clock menu more-arrow no yes mobile

Filed under:

Open Thread November 7th, 2013

If you buy something from an SB Nation link, Vox Media may earn a commission. See our ethics statement.

Ron Chenoy-USA TODAY Sports

Adam Pardy's favourite place to play is probably not Chicago.

A man reached over and snapped Pardy’s helmet off his head, and then placed it on his own, as a trophy. In some angles, someone can be seen pouring a beer on Pardy.

“It got over the side of my face, down to my jersey,” Pardy told reporters after the game. “I don’t know if you can still smell it in my clothes, but the bench was definitely smelling a little booze there for the last six minutes.”

He said he also lost his stick.

“A little insult to the injury, I guess,” Pardy told reporters. “It was a tough night for all of us. Tough enough to get put through the glass, but then to get a beer thrown at my head, too, it’s not a good thing.”

Hockey players are coming out against eliminating fighting from hockey.

Former NHL enforcer Jody Shelley knows getting rid of fighting is going to be discussed when incidents occur.

“I don’t think I could imagine it, but people have been trying to imagine it now for quite some time,” said Shelley, now a broadcast analyst for the Blue Jackets. “It’s something that’s unique about our game, it’s something that gets negative press way more than positive press and it’s only at times that negative stuff happens.”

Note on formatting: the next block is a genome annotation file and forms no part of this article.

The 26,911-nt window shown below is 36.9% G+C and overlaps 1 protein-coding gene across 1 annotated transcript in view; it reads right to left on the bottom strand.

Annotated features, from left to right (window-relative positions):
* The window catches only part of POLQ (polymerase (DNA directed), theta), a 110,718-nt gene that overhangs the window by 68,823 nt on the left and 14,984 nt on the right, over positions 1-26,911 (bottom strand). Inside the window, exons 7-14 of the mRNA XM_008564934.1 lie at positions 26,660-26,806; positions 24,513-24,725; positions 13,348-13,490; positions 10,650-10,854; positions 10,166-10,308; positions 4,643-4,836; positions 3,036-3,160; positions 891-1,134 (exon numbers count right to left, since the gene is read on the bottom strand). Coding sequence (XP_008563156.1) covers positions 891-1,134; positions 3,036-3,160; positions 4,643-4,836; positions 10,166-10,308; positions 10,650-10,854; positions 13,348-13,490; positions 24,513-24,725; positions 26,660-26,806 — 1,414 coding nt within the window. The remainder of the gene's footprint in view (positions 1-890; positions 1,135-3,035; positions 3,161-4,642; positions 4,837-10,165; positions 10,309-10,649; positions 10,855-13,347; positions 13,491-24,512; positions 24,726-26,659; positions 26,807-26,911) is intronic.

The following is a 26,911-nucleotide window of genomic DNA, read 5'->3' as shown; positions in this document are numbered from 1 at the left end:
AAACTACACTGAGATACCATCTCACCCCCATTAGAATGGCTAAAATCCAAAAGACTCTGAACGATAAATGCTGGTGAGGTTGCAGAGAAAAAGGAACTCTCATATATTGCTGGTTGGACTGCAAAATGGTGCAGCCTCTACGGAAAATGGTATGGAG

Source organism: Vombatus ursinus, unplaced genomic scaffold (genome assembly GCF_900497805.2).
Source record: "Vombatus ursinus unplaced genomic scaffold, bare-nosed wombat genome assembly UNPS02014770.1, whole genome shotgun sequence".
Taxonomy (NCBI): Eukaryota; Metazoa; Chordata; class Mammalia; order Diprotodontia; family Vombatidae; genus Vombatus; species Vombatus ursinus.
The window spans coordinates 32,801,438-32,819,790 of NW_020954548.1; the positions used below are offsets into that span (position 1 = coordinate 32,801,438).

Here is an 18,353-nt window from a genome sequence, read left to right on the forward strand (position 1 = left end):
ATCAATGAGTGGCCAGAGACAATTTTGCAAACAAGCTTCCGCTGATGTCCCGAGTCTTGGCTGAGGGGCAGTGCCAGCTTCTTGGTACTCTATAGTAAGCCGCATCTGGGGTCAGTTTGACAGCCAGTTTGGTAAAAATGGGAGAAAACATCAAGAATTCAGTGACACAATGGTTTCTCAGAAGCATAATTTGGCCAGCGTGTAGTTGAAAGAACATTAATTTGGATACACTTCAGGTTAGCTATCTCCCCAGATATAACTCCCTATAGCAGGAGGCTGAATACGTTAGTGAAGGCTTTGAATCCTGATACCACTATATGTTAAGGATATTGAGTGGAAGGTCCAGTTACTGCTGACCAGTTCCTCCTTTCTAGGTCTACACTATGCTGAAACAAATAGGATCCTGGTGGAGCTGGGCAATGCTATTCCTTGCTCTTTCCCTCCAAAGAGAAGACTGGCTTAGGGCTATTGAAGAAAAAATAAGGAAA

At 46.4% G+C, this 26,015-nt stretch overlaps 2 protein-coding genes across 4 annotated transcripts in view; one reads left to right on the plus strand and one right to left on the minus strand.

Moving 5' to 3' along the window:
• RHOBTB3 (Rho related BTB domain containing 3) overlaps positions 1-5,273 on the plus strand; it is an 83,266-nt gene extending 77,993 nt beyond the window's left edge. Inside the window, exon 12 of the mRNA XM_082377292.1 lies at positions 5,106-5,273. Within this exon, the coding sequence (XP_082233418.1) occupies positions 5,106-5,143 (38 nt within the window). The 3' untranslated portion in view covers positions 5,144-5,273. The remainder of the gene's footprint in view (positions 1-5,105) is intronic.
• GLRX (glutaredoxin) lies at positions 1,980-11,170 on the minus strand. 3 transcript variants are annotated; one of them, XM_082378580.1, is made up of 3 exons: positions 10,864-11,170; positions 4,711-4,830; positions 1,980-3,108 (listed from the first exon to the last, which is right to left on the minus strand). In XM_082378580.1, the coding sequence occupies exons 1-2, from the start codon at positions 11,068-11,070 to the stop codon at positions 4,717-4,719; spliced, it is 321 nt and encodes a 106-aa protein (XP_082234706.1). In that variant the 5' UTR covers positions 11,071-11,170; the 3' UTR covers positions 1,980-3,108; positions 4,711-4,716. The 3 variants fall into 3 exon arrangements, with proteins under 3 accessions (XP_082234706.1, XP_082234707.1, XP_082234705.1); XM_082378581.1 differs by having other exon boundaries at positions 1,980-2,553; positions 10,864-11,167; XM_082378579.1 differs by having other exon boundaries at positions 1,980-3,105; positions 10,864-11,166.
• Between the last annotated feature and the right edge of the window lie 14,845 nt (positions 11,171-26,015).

It’s getting a lot of attention now, but many, including Watson, don’t think fighting will ever be eliminated.

“I honestly don’t think it’ll go away,” he said.

But some people think, based on equipment rules, it will phase out over time.

Emrick noted the grandfathering of helmets in 1979 caused the number of fights to decline dramatically in the late ’80s and early ’90s, and the implementation of visors could have the same effect.

“Eventually the knuckles on the helmets just wore guys down and made them less effective as fighters,” Emrick said. “Now that we’ve adopted the face shields for all guys coming in, and we had 73 per cent of the players wearing face shields a year ago, eventually that evolutionary process, I think, will continue to where there won’t be much fighting at all.”

Beginning this season, all incoming players and those with 25 or fewer games of NHL experience were forced to wear visors. Previously a player with a visor could be given an extra penalty for initiating a fight, but now it’s a two-minute minor if fighters remove their helmets before a fight.